. . . The Self is self-luminous without darkness and light, and is the reality, which is self-manifest. Therefore, one should not think of it as this or as that. The very thought of thinking will end in bondage. The purport of meditation on the Self is to make the mind take the form of the Self. In the middle of the heart-cave the pure Brahman is directly manifest as the Self in the form 'I-I'. Can there be greater ignorance than to think of it in manifold ways, without knowing it as aforementioned?
Self Enquiry by Sri Ramana Maharshi


Questioner: Up to what point should I carry out the inquiry?

Bhagavan Ramana: You must continue this demolition of wrong ideas by inquiry until your last wrong notion is demolished. That is, until the Self is realized. The most valuable thing in the ocean lies on its floor. The pearl is tiny and yet so valuable and difficult to procure. The Self is like the pearl; to find it you must dive deep, into the silence, deeper and ever deeper, until reached.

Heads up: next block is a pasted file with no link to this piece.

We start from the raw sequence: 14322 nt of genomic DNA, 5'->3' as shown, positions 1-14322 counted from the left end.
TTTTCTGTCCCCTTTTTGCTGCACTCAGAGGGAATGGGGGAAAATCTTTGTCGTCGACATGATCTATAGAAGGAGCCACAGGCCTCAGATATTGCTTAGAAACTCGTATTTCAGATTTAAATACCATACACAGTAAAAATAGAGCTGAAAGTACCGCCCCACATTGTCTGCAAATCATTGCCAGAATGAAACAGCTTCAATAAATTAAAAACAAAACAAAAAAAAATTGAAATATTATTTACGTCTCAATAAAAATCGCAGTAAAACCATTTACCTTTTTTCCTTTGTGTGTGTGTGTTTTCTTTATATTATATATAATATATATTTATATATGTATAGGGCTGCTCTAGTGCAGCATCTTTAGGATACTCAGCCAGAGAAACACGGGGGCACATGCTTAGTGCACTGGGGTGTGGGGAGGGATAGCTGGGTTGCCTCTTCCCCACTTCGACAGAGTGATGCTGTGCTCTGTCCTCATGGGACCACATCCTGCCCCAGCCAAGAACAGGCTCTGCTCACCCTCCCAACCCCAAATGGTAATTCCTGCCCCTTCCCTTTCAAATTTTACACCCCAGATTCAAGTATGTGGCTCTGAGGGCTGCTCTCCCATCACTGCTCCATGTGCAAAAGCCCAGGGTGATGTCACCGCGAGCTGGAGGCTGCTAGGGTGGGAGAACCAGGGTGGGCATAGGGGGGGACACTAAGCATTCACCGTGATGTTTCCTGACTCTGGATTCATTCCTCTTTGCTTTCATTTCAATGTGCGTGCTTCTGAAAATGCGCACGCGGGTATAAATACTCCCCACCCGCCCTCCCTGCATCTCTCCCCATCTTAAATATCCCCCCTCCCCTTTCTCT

Divine Grace

. . . the very fact that you are possessed of the quest of the Self is a manifestation of the Divine Grace, Arul. It is effulgent in the Heart, the inner being, the Real Self. It draws you from within. You have to attempt to get in from without. Your attempt is Vichara.
The Quest by A.R. Natarajan


. . . . When you go deeper, it is impossible for you to make any effort.
The Quest by A.R. Natarajan


. . . a direct method, indeed superior to the other meditation; for, the moment you get into the quest for the Self and go deeper and deeper, the real Self is waiting there to take you in and then whatever is done, is done by something else, and you have no hand in it. In this process, all doubts and discussions are automatically given up just as one who sleeps forgets, for the time being, all his cares.
The Quest by A.R. Natarajan





Ease of Self Enquiry

In the afternoon Khanna's wife appealed to Bhagavan in writing: "I am not learned in the scriptures and I find the method of Self-enquiry too hard for me. I am a woman with seven children and a lot of household cares, and it leaves me little time for meditation. I request Bhagavan to give me some simpler and easier method."